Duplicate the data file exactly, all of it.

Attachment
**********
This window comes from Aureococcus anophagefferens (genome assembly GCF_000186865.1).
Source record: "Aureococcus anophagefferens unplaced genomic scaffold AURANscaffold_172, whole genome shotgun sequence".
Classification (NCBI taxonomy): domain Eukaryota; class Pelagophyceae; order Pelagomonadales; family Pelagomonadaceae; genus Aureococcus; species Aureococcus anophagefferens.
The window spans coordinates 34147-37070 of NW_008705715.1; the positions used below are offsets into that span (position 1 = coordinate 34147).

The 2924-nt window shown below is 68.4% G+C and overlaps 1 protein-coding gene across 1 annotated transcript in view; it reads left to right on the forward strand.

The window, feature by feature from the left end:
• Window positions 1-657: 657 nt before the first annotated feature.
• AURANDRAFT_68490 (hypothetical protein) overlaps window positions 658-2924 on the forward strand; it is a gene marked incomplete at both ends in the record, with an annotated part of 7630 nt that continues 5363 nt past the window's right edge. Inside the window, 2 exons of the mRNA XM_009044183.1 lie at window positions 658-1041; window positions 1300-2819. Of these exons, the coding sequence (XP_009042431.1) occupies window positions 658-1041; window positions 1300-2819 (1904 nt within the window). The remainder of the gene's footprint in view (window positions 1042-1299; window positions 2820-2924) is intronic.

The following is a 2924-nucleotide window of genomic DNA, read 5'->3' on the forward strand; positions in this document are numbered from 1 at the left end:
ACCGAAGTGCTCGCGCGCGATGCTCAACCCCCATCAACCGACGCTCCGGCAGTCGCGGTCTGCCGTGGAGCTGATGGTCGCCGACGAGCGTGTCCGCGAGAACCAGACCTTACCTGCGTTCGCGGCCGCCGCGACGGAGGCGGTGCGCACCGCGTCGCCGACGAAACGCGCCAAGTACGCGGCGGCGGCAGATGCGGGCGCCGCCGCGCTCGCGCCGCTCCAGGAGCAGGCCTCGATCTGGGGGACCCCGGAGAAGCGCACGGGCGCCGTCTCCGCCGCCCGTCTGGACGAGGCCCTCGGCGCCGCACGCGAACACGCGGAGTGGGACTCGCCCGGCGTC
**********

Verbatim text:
This window comes from Aureococcus anophagefferens (genome assembly GCF_000186865.1).
Source record: "Aureococcus anophagefferens unplaced genomic scaffold AURANscaffold_172, whole genome shotgun sequence".
Classification (NCBI taxonomy): domain Eukaryota; class Pelagophyceae; order Pelagomonadales; family Pelagomonadaceae; genus Aureococcus; species Aureococcus anophagefferens.
The window spans coordinates 34147-37070 of NW_008705715.1; the positions used below are offsets into that span (position 1 = coordinate 34147).

The 2924-nt window shown below is 68.4% G+C and overlaps 1 protein-coding gene across 1 annotated transcript in view; it reads left to right on the forward strand.

The window, feature by feature from the left end:
• Window positions 1-657: 657 nt before the first annotated feature.
• AURANDRAFT_68490 (hypothetical protein) overlaps window positions 658-2924 on the forward strand; it is a gene marked incomplete at both ends in the record, with an annotated part of 7630 nt that continues 5363 nt past the window's right edge. Inside the window, 2 exons of the mRNA XM_009044183.1 lie at window positions 658-1041; window positions 1300-2819. Of these exons, the coding sequence (XP_009042431.1) occupies window positions 658-1041; window positions 1300-2819 (1904 nt within the window). The remainder of the gene's footprint in view (window positions 1042-1299; window positions 2820-2924) is intronic.

The following is a 2924-nucleotide window of genomic DNA, read 5'->3' on the forward strand; positions in this document are numbered from 1 at the left end:
ACCGAAGTGCTCGCGCGCGATGCTCAACCCCCATCAACCGACGCTCCGGCAGTCGCGGTCTGCCGTGGAGCTGATGGTCGCCGACGAGCGTGTCCGCGAGAACCAGACCTTACCTGCGTTCGCGGCCGCCGCGACGGAGGCGGTGCGCACCGCGTCGCCGACGAAACGCGCCAAGTACGCGGCGGCGGCAGATGCGGGCGCCGCCGCGCTCGCGCCGCTCCAGGAGCAGGCCTCGATCTGGGGGACCCCGGAGAAGCGCACGGGCGCCGTCTCCGCCGCCCGTCTGGACGAGGCCCTCGGCGCCGCACGCGAACACGCGGAGTGGGACTCGCCCGGCGTC